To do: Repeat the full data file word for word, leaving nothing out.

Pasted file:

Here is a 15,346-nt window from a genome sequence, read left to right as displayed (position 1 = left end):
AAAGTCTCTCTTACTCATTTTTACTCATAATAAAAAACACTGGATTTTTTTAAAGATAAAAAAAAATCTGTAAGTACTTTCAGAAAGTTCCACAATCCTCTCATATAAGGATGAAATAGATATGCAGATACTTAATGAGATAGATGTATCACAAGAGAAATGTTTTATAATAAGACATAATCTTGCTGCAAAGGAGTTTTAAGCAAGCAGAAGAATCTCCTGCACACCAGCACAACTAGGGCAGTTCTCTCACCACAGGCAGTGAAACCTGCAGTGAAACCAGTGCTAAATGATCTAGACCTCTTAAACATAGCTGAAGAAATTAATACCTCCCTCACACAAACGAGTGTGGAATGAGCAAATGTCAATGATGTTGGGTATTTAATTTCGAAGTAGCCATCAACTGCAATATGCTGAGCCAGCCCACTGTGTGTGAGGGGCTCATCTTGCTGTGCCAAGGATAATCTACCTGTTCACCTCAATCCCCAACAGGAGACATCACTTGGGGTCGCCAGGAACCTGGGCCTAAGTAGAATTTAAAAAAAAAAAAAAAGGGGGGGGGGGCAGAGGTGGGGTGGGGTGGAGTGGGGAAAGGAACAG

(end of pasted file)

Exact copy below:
Here is a 15,346-nt window from a genome sequence, read left to right as displayed (position 1 = left end):
AAAGTCTCTCTTACTCATTTTTACTCATAATAAAAAACACTGGATTTTTTTAAAGATAAAAAAAAATCTGTAAGTACTTTCAGAAAGTTCCACAATCCTCTCATATAAGGATGAAATAGATATGCAGATACTTAATGAGATAGATGTATCACAAGAGAAATGTTTTATAATAAGACATAATCTTGCTGCAAAGGAGTTTTAAGCAAGCAGAAGAATCTCCTGCACACCAGCACAACTAGGGCAGTTCTCTCACCACAGGCAGTGAAACCTGCAGTGAAACCAGTGCTAAATGATCTAGACCTCTTAAACATAGCTGAAGAAATTAATACCTCCCTCACACAAACGAGTGTGGAATGAGCAAATGTCAATGATGTTGGGTATTTAATTTCGAAGTAGCCATCAACTGCAATATGCTGAGCCAGCCCACTGTGTGTGAGGGGCTCATCTTGCTGTGCCAAGGATAATCTACCTGTTCACCTCAATCCCCAACAGGAGACATCACTTGGGGTCGCCAGGAACCTGGGCCTAAGTAGAATTTAAAAAAAAAAAAAAAGGGGGGGGGGGCAGAGGTGGGGTGGGGTGGAGTGGGGAAAGGAACAG